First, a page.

(A.) Its Egyptian References.

Now a considerable part of the Pentateuch deals with Egyptian matters, and it appears to be written with correct details throughout. This would of course be only natural in a contemporary writer living in Egypt, but would be most unlikely for a late writer in Canaan. The question is therefore of great importance in deciding on the date of the book; so we will first consider these Egyptian references (as they are called) in the history of Joseph, then in that of Moses, and then in the laws and addresses. They cannot of course be properly appreciated without some knowledge of ancient Egypt, but they are far too important to be omitted. It is disappointing to have to add that the evidence is almost entirely indirect, but up to the present no reference to either Joseph, or Moses, has been found on the Egyptian monuments, and none to the Israelites themselves that are at all conclusive.

(1.) In the history of Joseph.

To begin with, there are three cases where it is sometimes said that the writer seems not to have been a contemporary, since Egyptian customs are there explained, as if unknown to the reader. These are their eating at different tables from the Hebrews, their dislike of shepherds, and their habit of embalming.[26] But the inference from the first two is extremely doubtful; though that from the third is rather in favour of a late date. There is not, however, a single word here (or anywhere else) which is incorrect for Egypt, or which shows that the writer himself was unaware of its customs.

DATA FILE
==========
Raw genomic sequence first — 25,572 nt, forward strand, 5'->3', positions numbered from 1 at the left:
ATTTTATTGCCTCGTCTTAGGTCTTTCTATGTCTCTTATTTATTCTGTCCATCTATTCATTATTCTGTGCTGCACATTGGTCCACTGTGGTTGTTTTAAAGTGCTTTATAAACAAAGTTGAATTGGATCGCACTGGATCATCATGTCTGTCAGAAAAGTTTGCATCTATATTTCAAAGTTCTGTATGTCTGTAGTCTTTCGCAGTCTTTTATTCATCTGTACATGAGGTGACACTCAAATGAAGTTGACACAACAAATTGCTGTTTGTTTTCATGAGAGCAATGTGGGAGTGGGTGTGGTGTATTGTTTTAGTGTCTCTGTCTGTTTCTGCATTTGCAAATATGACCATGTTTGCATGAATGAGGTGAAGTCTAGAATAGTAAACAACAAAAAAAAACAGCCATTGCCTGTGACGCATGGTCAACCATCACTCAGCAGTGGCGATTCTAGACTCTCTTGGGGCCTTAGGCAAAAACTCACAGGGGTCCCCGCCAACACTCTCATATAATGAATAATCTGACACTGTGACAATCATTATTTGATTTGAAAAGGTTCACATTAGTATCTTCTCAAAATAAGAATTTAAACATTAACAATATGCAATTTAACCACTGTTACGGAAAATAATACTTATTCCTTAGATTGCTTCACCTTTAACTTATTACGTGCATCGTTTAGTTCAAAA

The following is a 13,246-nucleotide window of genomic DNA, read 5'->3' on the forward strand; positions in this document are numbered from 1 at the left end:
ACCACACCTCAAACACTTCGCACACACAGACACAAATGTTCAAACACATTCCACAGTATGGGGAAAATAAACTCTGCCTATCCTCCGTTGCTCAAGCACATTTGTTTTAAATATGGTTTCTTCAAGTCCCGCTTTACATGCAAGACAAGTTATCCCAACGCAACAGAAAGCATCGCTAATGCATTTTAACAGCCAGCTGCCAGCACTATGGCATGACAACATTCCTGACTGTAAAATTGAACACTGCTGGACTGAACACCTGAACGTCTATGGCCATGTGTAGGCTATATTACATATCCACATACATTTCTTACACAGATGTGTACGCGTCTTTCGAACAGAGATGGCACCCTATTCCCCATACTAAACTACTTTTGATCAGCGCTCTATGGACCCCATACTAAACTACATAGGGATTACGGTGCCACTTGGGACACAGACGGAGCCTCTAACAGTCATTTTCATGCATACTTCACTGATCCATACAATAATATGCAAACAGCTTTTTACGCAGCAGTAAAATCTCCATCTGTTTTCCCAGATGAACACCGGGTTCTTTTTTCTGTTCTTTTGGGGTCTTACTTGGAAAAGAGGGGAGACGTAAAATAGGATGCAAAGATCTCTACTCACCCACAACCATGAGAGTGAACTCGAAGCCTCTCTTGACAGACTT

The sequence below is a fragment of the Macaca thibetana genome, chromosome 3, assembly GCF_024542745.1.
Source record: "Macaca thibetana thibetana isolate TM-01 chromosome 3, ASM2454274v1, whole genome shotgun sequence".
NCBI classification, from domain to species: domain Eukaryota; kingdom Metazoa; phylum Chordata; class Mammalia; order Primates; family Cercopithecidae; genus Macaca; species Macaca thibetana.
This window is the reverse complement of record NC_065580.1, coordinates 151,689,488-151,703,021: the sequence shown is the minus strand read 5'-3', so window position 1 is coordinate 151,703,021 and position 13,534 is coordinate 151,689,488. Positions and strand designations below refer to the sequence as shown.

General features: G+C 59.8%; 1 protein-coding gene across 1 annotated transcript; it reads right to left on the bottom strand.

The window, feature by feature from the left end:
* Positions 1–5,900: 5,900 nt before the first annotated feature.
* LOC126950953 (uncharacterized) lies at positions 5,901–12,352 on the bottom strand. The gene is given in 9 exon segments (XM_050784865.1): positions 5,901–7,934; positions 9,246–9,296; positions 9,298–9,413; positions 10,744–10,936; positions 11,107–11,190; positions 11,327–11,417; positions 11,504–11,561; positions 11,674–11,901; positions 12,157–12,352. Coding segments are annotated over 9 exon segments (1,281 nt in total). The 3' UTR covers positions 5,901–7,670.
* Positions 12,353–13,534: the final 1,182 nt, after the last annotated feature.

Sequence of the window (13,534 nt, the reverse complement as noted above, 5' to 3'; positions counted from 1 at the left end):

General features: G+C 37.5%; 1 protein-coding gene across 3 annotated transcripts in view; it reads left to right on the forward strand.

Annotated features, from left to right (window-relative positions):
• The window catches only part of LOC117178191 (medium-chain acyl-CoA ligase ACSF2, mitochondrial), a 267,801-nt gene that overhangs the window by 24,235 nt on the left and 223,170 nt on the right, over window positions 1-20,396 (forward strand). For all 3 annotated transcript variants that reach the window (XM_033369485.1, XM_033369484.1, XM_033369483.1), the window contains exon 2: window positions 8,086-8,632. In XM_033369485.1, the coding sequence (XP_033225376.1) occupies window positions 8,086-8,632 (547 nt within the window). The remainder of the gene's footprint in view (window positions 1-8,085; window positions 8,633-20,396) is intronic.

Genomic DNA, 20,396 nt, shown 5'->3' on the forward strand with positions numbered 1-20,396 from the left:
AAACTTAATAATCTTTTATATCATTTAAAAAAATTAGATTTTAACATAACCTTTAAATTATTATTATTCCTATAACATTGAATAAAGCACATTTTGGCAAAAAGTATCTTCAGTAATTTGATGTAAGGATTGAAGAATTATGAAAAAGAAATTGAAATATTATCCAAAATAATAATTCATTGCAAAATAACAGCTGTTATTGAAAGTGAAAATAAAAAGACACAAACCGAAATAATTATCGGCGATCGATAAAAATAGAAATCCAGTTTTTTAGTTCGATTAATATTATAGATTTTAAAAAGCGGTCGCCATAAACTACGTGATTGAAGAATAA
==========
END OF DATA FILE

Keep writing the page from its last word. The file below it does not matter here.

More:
[26] Gen. 43. 32; 46. 34; 50. 3.

On the other hand, there is abundant evidence in favour of a contemporary date. The Pharaoh is generally thought to be Apepi II., who belonged to a foreign dynasty of Shepherd Kings, probably Asiatic tribes like the Israelites themselves. And this will explain the evident surprise felt by the writer that one of his chief officers should be an Egyptian, which seems so puzzling to the ordinary reader.[27] It will also account for Joseph and his brethren being so well received, and for their telling him so candidly that they were shepherds, though they knew that shepherds were hated by the Egyptians. Had the Pharaoh himself been an Egyptian, this was hardly the way to secure his favour.